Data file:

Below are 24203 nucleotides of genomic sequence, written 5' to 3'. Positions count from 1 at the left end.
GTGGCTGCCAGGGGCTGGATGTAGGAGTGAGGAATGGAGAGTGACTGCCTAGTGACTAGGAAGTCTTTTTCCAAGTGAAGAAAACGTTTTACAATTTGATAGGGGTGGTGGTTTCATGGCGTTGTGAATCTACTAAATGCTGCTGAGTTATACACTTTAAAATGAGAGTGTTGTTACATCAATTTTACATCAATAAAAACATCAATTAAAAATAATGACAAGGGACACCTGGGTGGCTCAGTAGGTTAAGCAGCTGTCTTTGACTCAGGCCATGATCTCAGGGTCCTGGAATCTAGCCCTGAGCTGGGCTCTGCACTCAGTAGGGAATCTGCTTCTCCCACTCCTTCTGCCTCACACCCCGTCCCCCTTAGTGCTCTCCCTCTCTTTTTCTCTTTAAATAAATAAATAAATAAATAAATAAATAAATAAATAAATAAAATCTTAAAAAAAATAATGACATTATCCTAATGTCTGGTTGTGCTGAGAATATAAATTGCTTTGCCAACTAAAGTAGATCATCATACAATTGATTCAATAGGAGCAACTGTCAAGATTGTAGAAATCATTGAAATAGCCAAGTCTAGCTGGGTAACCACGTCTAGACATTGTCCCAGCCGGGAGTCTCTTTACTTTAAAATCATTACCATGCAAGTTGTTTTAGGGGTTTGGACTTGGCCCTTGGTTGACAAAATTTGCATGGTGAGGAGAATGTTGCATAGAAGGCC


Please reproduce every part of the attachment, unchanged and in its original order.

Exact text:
Below are 24203 nucleotides of genomic sequence, written 5' to 3'. Positions count from 1 at the left end.
GTGGCTGCCAGGGGCTGGATGTAGGAGTGAGGAATGGAGAGTGACTGCCTAGTGACTAGGAAGTCTTTTTCCAAGTGAAGAAAACGTTTTACAATTTGATAGGGGTGGTGGTTTCATGGCGTTGTGAATCTACTAAATGCTGCTGAGTTATACACTTTAAAATGAGAGTGTTGTTACATCAATTTTACATCAATAAAAACATCAATTAAAAATAATGACAAGGGACACCTGGGTGGCTCAGTAGGTTAAGCAGCTGTCTTTGACTCAGGCCATGATCTCAGGGTCCTGGAATCTAGCCCTGAGCTGGGCTCTGCACTCAGTAGGGAATCTGCTTCTCCCACTCCTTCTGCCTCACACCCCGTCCCCCTTAGTGCTCTCCCTCTCTTTTTCTCTTTAAATAAATAAATAAATAAATAAATAAATAAATAAATAAATAAAATCTTAAAAAAAATAATGACATTATCCTAATGTCTGGTTGTGCTGAGAATATAAATTGCTTTGCCAACTAAAGTAGATCATCATACAATTGATTCAATAGGAGCAACTGTCAAGATTGTAGAAATCATTGAAATAGCCAAGTCTAGCTGGGTAACCACGTCTAGACATTGTCCCAGCCGGGAGTCTCTTTACTTTAAAATCATTACCATGCAAGTTGTTTTAGGGGTTTGGACTTGGCCCTTGGTTGACAAAATTTGCATGGTGAGGAGAATGTTGCATAGAAGGCC